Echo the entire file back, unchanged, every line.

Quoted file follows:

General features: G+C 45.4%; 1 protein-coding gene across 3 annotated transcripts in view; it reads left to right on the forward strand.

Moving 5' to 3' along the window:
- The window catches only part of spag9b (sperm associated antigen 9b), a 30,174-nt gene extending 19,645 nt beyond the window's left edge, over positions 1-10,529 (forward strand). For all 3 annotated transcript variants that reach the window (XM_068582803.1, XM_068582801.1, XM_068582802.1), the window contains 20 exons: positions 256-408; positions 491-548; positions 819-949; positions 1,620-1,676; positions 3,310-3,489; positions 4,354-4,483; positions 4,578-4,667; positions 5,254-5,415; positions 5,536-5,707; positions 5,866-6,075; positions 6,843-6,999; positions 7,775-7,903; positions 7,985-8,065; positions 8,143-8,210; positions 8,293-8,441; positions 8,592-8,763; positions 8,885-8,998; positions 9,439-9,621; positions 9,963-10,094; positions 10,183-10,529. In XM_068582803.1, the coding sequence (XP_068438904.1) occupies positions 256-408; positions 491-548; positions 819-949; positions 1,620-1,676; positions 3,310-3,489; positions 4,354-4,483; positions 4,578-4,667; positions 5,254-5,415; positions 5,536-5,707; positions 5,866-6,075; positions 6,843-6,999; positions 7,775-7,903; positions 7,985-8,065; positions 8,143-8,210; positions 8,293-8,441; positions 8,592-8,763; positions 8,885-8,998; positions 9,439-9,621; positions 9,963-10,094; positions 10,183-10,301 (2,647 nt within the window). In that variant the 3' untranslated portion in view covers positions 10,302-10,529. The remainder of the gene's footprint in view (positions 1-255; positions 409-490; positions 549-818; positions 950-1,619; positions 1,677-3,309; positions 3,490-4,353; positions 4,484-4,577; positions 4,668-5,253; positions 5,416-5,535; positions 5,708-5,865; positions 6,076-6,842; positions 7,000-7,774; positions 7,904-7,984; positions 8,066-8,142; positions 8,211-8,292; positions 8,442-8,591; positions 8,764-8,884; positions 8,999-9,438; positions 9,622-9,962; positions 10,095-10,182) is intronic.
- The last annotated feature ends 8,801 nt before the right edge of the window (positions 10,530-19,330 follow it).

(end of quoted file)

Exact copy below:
General features: G+C 45.4%; 1 protein-coding gene across 3 annotated transcripts in view; it reads left to right on the forward strand.

Moving 5' to 3' along the window:
- The window catches only part of spag9b (sperm associated antigen 9b), a 30,174-nt gene extending 19,645 nt beyond the window's left edge, over positions 1-10,529 (forward strand). For all 3 annotated transcript variants that reach the window (XM_068582803.1, XM_068582801.1, XM_068582802.1), the window contains 20 exons: positions 256-408; positions 491-548; positions 819-949; positions 1,620-1,676; positions 3,310-3,489; positions 4,354-4,483; positions 4,578-4,667; positions 5,254-5,415; positions 5,536-5,707; positions 5,866-6,075; positions 6,843-6,999; positions 7,775-7,903; positions 7,985-8,065; positions 8,143-8,210; positions 8,293-8,441; positions 8,592-8,763; positions 8,885-8,998; positions 9,439-9,621; positions 9,963-10,094; positions 10,183-10,529. In XM_068582803.1, the coding sequence (XP_068438904.1) occupies positions 256-408; positions 491-548; positions 819-949; positions 1,620-1,676; positions 3,310-3,489; positions 4,354-4,483; positions 4,578-4,667; positions 5,254-5,415; positions 5,536-5,707; positions 5,866-6,075; positions 6,843-6,999; positions 7,775-7,903; positions 7,985-8,065; positions 8,143-8,210; positions 8,293-8,441; positions 8,592-8,763; positions 8,885-8,998; positions 9,439-9,621; positions 9,963-10,094; positions 10,183-10,301 (2,647 nt within the window). In that variant the 3' untranslated portion in view covers positions 10,302-10,529. The remainder of the gene's footprint in view (positions 1-255; positions 409-490; positions 549-818; positions 950-1,619; positions 1,677-3,309; positions 3,490-4,353; positions 4,484-4,577; positions 4,668-5,253; positions 5,416-5,535; positions 5,708-5,865; positions 6,076-6,842; positions 7,000-7,774; positions 7,904-7,984; positions 8,066-8,142; positions 8,211-8,292; positions 8,442-8,591; positions 8,764-8,884; positions 8,999-9,438; positions 9,622-9,962; positions 10,095-10,182) is intronic.
- The last annotated feature ends 8,801 nt before the right edge of the window (positions 10,530-19,330 follow it).